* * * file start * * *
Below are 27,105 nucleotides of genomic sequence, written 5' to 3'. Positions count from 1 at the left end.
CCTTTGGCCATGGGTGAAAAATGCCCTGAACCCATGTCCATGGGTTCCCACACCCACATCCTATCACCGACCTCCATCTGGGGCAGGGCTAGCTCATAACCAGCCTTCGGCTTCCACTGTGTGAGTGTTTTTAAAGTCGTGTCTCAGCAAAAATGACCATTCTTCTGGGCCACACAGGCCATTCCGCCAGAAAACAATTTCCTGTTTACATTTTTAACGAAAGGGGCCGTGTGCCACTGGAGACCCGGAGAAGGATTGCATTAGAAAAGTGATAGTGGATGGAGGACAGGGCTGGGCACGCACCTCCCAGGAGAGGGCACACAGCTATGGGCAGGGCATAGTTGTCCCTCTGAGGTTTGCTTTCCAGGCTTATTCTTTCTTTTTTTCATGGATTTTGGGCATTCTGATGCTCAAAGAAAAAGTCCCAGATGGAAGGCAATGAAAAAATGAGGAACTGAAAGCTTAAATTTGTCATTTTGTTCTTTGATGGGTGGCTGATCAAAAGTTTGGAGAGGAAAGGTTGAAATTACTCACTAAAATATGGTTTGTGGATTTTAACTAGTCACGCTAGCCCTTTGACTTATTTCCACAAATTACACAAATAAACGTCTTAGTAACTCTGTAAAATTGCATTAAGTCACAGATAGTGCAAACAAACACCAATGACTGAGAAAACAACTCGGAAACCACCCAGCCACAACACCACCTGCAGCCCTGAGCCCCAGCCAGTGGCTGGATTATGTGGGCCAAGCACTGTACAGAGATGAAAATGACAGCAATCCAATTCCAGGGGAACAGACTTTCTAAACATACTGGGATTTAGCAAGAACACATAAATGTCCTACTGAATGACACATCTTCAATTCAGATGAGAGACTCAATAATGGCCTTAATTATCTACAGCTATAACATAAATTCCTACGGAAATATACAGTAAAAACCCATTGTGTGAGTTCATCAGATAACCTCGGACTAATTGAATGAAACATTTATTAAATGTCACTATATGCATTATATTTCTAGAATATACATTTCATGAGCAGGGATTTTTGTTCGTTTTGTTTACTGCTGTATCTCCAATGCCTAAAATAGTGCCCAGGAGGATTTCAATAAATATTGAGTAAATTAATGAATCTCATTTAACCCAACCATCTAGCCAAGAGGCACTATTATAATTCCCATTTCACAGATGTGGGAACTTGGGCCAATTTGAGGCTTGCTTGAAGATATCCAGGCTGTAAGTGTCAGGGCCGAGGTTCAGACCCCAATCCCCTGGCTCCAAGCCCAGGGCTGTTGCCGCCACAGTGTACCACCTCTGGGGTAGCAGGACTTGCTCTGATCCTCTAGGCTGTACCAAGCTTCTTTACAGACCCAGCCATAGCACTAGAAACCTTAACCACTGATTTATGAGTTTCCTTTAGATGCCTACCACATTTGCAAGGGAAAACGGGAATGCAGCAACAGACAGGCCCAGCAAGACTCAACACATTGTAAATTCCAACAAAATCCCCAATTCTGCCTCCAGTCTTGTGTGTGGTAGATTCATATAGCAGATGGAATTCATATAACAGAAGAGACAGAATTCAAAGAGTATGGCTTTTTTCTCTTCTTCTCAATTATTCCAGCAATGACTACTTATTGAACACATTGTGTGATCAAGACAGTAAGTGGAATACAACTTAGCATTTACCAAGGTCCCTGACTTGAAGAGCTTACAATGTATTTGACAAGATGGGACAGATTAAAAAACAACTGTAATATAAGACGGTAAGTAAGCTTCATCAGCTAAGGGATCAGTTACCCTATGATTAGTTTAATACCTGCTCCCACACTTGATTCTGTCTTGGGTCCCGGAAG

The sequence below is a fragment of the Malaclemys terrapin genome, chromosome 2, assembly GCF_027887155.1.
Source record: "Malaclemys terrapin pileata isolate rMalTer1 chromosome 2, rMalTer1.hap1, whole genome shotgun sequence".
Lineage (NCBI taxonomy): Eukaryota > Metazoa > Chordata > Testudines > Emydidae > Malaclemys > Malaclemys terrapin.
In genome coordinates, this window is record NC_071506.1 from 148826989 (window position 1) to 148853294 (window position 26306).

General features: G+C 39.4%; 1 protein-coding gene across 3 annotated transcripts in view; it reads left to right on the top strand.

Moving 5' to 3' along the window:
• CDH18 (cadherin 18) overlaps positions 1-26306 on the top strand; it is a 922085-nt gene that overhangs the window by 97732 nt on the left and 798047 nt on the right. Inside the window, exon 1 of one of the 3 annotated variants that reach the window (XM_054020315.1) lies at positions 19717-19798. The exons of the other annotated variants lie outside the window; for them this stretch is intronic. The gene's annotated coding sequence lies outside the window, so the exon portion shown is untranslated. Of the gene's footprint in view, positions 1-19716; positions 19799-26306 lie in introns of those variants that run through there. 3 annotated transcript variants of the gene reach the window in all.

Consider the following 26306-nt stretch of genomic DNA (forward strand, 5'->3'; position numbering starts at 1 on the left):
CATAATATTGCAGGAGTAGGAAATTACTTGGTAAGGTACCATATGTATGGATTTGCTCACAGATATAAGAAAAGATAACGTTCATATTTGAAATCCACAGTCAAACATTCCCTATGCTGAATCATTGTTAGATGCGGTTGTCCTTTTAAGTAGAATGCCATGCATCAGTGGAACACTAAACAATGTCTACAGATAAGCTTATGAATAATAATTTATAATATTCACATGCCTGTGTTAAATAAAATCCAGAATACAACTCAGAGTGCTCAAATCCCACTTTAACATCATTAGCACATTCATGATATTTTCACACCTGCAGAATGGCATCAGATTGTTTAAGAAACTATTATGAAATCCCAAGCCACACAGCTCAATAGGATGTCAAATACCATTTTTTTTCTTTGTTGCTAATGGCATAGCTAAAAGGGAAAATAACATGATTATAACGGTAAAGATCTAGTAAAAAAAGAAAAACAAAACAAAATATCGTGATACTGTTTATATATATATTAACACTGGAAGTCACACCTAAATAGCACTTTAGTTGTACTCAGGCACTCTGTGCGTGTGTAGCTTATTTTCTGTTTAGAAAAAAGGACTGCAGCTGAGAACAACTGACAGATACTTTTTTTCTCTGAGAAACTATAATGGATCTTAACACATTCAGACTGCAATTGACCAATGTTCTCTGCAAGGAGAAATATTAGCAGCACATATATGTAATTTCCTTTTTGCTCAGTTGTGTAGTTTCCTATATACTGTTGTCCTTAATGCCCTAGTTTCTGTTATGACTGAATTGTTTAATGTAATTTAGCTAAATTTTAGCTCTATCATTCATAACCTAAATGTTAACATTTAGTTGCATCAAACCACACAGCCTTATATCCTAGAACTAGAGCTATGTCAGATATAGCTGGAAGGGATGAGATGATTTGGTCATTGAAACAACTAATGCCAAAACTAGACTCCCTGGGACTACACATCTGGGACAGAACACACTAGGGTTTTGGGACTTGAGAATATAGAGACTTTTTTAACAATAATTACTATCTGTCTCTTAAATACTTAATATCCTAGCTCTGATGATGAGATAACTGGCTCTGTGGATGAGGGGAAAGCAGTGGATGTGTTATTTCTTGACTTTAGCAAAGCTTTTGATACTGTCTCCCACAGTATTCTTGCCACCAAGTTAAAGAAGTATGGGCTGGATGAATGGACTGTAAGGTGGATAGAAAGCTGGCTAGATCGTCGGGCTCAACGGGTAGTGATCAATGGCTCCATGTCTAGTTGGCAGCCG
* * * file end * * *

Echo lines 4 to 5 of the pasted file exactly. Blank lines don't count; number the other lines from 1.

Source record: "Malaclemys terrapin pileata isolate rMalTer1 chromosome 2, rMalTer1.hap1, whole genome shotgun sequence".
Lineage (NCBI taxonomy): Eukaryota > Metazoa > Chordata > Testudines > Emydidae > Malaclemys > Malaclemys terrapin.